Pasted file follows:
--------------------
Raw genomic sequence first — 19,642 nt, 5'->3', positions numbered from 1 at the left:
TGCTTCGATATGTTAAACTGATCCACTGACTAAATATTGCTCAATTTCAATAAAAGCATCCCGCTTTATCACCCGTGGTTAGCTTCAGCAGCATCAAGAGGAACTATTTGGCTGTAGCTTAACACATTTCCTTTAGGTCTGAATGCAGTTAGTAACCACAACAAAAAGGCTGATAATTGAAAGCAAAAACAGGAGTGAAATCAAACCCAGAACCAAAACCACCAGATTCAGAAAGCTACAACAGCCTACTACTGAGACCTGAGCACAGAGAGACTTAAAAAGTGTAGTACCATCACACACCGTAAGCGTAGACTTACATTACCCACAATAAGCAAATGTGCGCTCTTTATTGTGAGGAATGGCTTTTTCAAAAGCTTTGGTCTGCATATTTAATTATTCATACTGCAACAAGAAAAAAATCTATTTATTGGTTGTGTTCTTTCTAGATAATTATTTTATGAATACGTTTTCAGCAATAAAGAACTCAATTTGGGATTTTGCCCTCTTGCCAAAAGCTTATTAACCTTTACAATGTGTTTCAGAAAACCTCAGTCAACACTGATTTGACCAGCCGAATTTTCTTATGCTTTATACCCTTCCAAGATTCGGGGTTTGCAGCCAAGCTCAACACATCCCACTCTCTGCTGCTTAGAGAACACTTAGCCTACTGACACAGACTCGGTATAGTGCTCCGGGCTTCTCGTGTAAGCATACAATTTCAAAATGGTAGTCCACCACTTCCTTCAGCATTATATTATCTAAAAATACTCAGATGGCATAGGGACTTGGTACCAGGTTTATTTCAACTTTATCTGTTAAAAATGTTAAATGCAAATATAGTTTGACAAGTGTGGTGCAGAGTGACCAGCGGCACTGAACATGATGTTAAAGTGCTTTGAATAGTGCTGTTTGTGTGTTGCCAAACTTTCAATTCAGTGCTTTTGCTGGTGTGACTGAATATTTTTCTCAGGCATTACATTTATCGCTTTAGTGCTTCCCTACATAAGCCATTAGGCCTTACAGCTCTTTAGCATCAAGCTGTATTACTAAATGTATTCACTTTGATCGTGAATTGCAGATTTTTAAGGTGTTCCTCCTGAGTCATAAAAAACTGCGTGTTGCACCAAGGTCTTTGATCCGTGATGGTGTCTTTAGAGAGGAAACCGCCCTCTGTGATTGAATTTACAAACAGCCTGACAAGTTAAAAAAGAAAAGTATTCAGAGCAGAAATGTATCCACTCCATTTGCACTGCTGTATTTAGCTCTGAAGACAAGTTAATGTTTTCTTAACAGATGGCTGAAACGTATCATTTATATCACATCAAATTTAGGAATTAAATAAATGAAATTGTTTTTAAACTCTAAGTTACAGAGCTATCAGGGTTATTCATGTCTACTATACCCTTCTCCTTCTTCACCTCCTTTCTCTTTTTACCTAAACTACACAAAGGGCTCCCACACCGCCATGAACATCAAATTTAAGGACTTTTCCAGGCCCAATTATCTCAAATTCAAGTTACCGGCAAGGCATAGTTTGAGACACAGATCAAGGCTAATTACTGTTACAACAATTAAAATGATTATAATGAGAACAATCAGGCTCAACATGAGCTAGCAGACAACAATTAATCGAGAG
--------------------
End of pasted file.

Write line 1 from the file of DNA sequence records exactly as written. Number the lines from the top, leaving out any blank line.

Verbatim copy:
Raw genomic sequence first — 19,642 nt, 5'->3', positions numbered from 1 at the left: